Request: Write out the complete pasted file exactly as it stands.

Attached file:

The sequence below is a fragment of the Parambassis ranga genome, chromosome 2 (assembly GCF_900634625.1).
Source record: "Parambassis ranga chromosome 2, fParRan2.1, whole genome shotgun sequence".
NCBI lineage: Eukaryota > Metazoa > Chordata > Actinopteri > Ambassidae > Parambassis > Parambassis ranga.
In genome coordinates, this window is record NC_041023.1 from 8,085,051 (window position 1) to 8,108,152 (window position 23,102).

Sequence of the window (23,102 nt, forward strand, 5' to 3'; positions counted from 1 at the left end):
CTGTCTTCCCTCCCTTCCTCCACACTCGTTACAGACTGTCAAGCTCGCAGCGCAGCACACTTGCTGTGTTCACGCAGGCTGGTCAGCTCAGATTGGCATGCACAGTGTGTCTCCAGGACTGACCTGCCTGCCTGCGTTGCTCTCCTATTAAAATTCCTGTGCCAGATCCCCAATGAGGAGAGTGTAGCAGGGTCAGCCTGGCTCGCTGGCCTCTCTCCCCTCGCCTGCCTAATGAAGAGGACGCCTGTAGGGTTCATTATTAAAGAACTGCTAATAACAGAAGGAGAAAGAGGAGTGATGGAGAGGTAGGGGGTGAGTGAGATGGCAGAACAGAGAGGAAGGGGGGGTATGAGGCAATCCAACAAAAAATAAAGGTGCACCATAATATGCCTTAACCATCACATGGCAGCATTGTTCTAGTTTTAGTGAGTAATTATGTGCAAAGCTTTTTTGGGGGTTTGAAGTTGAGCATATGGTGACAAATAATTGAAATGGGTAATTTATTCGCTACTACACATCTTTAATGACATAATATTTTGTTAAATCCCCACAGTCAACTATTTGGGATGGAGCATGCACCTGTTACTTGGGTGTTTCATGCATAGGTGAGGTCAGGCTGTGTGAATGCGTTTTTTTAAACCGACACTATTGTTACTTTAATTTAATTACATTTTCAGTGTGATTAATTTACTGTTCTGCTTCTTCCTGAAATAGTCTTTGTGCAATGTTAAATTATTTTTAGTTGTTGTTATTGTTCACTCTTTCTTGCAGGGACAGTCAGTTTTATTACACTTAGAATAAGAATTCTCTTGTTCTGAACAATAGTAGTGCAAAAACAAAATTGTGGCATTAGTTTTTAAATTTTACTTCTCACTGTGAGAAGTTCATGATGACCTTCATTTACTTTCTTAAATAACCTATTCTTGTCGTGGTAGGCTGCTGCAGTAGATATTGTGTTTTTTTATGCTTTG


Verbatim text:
The sequence below is a fragment of the Parambassis ranga genome, chromosome 2 (assembly GCF_900634625.1).
Source record: "Parambassis ranga chromosome 2, fParRan2.1, whole genome shotgun sequence".
NCBI lineage: Eukaryota > Metazoa > Chordata > Actinopteri > Ambassidae > Parambassis > Parambassis ranga.
In genome coordinates, this window is record NC_041023.1 from 8,085,051 (window position 1) to 8,108,152 (window position 23,102).

Sequence of the window (23,102 nt, forward strand, 5' to 3'; positions counted from 1 at the left end):
CTGTCTTCCCTCCCTTCCTCCACACTCGTTACAGACTGTCAAGCTCGCAGCGCAGCACACTTGCTGTGTTCACGCAGGCTGGTCAGCTCAGATTGGCATGCACAGTGTGTCTCCAGGACTGACCTGCCTGCCTGCGTTGCTCTCCTATTAAAATTCCTGTGCCAGATCCCCAATGAGGAGAGTGTAGCAGGGTCAGCCTGGCTCGCTGGCCTCTCTCCCCTCGCCTGCCTAATGAAGAGGACGCCTGTAGGGTTCATTATTAAAGAACTGCTAATAACAGAAGGAGAAAGAGGAGTGATGGAGAGGTAGGGGGTGAGTGAGATGGCAGAACAGAGAGGAAGGGGGGGTATGAGGCAATCCAACAAAAAATAAAGGTGCACCATAATATGCCTTAACCATCACATGGCAGCATTGTTCTAGTTTTAGTGAGTAATTATGTGCAAAGCTTTTTTGGGGGTTTGAAGTTGAGCATATGGTGACAAATAATTGAAATGGGTAATTTATTCGCTACTACACATCTTTAATGACATAATATTTTGTTAAATCCCCACAGTCAACTATTTGGGATGGAGCATGCACCTGTTACTTGGGTGTTTCATGCATAGGTGAGGTCAGGCTGTGTGAATGCGTTTTTTTAAACCGACACTATTGTTACTTTAATTTAATTACATTTTCAGTGTGATTAATTTACTGTTCTGCTTCTTCCTGAAATAGTCTTTGTGCAATGTTAAATTATTTTTAGTTGTTGTTATTGTTCACTCTTTCTTGCAGGGACAGTCAGTTTTATTACACTTAGAATAAGAATTCTCTTGTTCTGAACAATAGTAGTGCAAAAACAAAATTGTGGCATTAGTTTTTAAATTTTACTTCTCACTGTGAGAAGTTCATGATGACCTTCATTTACTTTCTTAAATAACCTATTCTTGTCGTGGTAGGCTGCTGCAGTAGATATTGTGTTTTTTTATGCTTTG